The tiles on the baptistry floor are 17th century Barnstaple tiles which are common in many north Devon churches. The old Jacobean communion rails, removed when the new chancel was refurnished, were placed in the baptistry in 1930. A new pulpit was provided in 1797, but only the sounding board of it remains, hanging above the present pulpit which was carved by Mr. Northcott of Ashwater in 1909. He also carved the altar in 1911, and both were given in memory of the Revd. J. Jephson Gardiner. The ends of the oak pews, placed in the nave in 1902, were carved by Col. E. Woodward-Scott in 1927.

The north wall of the nave was rebuilt in 1798 with square-headed windows. These were brought from the old mansion of Heanton Sachville in Petrockstowe which had been burnt down. There is an entry in the churchwardens accounts for 1798 paying £2. 5s. to the representative of Lord Clinton for two stone windows; and 2s. 6d. to Churchwarden Joseph Chapman for his expense in going to 'Henton' for the stones.

Four bells in the tower were made up to six in 1772, when the old bells were recast with additional metal by John Pennington of Stoke Climsland. Two bells were recast again in 1856 by Mears and Stainbank, and the peal was tuned and re-hung in 1924. The tower clock was given by Miss Mary Coham in 1875, just before her death.

In 1819 a gallery was built in the north transept. It was taken down in 1869 and a vestry was formed in the space. In 1868 a harmonium was in use in the church. Before that date music was provided by stringed instruments. After the restoration of 1902 the Revd. E. A. Donaldson, then curate, gave the present organ. It was made in 1791 in London by John Avery and probably first used in a private house. It came to Black Torrington from Berrow church in Somerset, having previously been in the parish church of Brent Knoll. It was completely restored in 1987 by William Drake with the help of grants from the Pilgrim Trust, the Leche Trust and the Northcott Foundation.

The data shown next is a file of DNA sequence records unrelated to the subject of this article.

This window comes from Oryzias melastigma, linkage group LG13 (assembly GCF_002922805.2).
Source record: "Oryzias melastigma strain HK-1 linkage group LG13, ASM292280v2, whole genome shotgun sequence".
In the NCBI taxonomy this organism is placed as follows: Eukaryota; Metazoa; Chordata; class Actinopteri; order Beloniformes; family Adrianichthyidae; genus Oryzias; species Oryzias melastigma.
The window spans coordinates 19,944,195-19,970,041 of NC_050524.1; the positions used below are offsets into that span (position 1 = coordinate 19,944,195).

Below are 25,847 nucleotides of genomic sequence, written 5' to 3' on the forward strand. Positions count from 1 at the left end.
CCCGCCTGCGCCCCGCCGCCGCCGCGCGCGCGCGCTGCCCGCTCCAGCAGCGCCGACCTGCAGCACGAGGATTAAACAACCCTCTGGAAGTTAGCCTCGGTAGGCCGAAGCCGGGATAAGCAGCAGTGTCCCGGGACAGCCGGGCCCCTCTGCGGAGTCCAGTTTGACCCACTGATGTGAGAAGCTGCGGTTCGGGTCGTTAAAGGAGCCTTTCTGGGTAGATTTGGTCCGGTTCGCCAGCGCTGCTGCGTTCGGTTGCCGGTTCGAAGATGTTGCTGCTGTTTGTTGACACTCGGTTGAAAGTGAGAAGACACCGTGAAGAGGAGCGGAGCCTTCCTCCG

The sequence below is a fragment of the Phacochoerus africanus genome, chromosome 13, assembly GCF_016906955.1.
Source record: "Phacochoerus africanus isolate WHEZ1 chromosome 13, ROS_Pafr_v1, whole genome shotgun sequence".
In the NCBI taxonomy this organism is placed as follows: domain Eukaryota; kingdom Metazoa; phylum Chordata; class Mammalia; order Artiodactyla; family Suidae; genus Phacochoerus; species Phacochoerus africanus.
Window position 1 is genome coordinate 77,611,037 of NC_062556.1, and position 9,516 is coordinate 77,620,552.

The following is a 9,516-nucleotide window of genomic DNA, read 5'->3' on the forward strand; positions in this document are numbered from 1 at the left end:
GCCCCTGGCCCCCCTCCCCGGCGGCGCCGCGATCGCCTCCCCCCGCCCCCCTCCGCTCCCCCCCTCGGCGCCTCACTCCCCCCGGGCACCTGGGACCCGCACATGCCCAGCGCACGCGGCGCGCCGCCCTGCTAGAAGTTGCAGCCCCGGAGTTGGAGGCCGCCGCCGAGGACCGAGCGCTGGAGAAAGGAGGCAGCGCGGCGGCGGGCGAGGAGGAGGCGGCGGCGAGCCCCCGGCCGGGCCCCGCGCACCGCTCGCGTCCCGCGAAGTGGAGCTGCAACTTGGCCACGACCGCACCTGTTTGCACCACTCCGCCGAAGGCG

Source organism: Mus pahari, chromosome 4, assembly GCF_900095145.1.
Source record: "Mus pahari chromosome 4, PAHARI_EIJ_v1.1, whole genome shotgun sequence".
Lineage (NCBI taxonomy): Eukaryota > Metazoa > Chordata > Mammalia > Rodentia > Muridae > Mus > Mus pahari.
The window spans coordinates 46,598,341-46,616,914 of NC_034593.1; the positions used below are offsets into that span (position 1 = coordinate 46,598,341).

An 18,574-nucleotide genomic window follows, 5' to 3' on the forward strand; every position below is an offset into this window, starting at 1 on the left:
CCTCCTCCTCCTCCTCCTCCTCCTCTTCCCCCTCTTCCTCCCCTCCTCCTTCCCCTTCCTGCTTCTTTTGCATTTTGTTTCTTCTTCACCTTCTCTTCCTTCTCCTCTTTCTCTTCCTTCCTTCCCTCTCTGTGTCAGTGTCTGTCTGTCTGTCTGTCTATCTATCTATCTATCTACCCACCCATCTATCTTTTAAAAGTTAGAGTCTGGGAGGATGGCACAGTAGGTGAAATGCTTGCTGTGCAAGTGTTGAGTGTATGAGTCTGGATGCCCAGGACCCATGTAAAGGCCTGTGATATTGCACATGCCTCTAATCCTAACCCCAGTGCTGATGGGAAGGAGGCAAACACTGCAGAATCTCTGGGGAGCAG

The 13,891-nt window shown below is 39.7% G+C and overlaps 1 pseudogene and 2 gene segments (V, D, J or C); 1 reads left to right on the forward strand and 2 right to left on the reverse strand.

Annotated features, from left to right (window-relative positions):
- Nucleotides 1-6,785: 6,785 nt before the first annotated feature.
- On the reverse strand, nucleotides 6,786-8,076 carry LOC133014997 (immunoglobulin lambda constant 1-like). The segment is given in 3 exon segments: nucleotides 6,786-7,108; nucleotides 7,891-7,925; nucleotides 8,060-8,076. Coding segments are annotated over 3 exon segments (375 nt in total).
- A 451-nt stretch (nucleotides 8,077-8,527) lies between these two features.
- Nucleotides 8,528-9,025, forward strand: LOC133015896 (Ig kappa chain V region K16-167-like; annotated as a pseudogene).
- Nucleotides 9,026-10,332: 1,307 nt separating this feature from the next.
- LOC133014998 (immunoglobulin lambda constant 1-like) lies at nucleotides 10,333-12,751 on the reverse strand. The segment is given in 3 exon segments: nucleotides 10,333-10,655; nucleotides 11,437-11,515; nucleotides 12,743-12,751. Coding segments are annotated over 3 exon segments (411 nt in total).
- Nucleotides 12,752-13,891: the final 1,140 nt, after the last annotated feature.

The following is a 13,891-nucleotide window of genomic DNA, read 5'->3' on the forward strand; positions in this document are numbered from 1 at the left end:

Some of the panelling of the old box pews of 1799 was used to form the back of the screen which helps to make the present vestry behind the organ. The front of the screen has two early 19th century tablets of the Ten Commandments. These, together with the tablets inscribed with the Lord's Prayer and the Apostles Creed, now placed on the vestry walls, were probably originally hung in the old chancel. The framed texts hung elsewhere in the church are from the 18th century.

(Sample possible entry)

New Communion plate was given by Mr. Holland Coham (elder brother of Arscott and nephew of Mary) in 1860; but the Georgian silver chalice and paten made by "J.B." in Exeter in 1740 were restored and retained. The parish also possesses a domed lid pewter tankard given in 1783. The parish registers date from 1545. All the registers prior to 1837 are deposited at the Devon County Record Office in Exeter, but transcripts are kept in the parish.

The old Rectory, now named Bampfylde House, was built by the Revd. Richard Warwick Bampfylde about 1825-30. It has Victorian additions built by Mr. Gardiner. The house was sold in 1974 and anew Rectory was built in 1975, after the living was united with the parishes of Bradford and Thornbury in 1973. Highampton was added to this union in 1982.

G.L.M.

December 1987.